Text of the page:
Early in the pandemic, I used Zoom and other video-chat platforms like never before. For me it was mostly social, not work-related: a way to see and stay in touch with family and friends when I wasn’t meeting them in person. I soon noticed ways the technology compromised communication.
Take back-channelling. This is when we say things like mm, yeah, and whoa to convey, minimally, that we’re listening, that we agree, that the speaker should continue their conversational turn, and so on. Back-channelling didn’t work well in some apps, because the timing was slightly out of sync or because the sounds briefly dominated the audio, interfering with the speaker instead of supporting them.
Such problems are not new, but they are newly prevalent. How to tackle them depends on the context: the technology, the conversation type, the people involved, and so on. One thing I did was reduce my back-channelling noises; in their place I nodded more often and more visibly and used more facial expressions.
I also made visual reaction cards based on popular emoji:
These I would flip up sporadically to convey, silently, a certain reaction. The cards’ physical nature (they’re about 10 × 10 cm) also allowed me to use them in creative ways, playing on the control I could exert over their display: timing, size and position/movement on screen, and so on.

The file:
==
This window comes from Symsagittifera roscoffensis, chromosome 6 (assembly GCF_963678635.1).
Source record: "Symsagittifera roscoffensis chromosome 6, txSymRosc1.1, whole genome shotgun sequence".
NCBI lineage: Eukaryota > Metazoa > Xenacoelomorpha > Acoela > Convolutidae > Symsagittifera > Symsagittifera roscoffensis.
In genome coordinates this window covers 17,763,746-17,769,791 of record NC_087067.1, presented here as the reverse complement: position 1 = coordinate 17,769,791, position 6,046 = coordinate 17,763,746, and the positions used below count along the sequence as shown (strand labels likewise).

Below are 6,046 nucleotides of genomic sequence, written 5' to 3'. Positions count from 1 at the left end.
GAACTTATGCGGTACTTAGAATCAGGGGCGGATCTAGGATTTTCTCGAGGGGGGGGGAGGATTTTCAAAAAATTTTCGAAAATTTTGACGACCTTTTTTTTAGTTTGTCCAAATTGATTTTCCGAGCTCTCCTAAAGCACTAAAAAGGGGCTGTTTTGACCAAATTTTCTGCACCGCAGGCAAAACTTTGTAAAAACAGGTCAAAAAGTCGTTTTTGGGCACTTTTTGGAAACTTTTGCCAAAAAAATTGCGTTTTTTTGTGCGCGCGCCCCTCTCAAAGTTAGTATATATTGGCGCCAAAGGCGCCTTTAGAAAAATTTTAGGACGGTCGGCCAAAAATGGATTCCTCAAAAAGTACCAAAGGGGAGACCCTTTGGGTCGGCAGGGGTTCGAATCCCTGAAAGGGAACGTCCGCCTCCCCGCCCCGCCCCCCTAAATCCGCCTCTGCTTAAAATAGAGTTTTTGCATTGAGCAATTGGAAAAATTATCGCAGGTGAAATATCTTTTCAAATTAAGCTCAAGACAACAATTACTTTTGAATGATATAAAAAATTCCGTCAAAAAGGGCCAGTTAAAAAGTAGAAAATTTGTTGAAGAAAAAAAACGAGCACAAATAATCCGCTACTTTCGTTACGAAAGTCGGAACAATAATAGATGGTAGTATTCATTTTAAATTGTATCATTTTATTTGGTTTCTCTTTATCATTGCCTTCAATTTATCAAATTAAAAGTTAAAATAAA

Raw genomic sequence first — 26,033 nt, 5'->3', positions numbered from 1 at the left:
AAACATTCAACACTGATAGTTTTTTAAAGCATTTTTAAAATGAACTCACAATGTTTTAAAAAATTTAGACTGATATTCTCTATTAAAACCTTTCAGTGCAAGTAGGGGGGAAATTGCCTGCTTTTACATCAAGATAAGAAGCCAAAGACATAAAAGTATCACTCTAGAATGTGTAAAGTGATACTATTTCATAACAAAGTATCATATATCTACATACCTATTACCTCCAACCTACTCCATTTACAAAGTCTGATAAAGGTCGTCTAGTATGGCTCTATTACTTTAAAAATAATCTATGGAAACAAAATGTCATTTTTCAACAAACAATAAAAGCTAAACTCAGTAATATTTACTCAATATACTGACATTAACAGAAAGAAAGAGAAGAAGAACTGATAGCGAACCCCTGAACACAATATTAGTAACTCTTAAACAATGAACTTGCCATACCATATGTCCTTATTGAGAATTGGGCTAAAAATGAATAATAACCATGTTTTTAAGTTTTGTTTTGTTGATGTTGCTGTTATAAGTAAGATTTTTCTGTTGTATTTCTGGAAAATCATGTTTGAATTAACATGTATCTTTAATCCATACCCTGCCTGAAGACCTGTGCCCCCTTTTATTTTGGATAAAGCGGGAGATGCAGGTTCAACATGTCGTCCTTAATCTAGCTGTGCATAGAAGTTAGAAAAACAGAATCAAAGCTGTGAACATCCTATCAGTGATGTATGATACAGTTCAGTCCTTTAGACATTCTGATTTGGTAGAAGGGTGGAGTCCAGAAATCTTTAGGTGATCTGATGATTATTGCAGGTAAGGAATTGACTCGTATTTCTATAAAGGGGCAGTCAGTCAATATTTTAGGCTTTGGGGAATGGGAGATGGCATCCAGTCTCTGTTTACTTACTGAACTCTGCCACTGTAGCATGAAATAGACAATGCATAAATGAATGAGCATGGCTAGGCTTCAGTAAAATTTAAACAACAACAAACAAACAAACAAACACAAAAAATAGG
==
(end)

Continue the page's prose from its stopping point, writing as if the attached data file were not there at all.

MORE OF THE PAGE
They were especially useful in group video chats, where the numbers increased the technological problems. A well-timed, well-chosen emoji leavened the chaos. If I were to make them again, I would replace a few: some I seldom used (😍😆🙃), and others I missed (😑😭🙈😶😱‼️). Though the more cards, the more fiddling to find the one you need.
Emoji already appear in the physical world, as designs on stickers, plush toys, etc. But in their paralinguistic or quasi-gestural function they’re mainly restricted to text-based digital communication, as in messaging apps and social media. Using emoji cards in screen-mediated face-to-face chat blurred a line that was already blurry.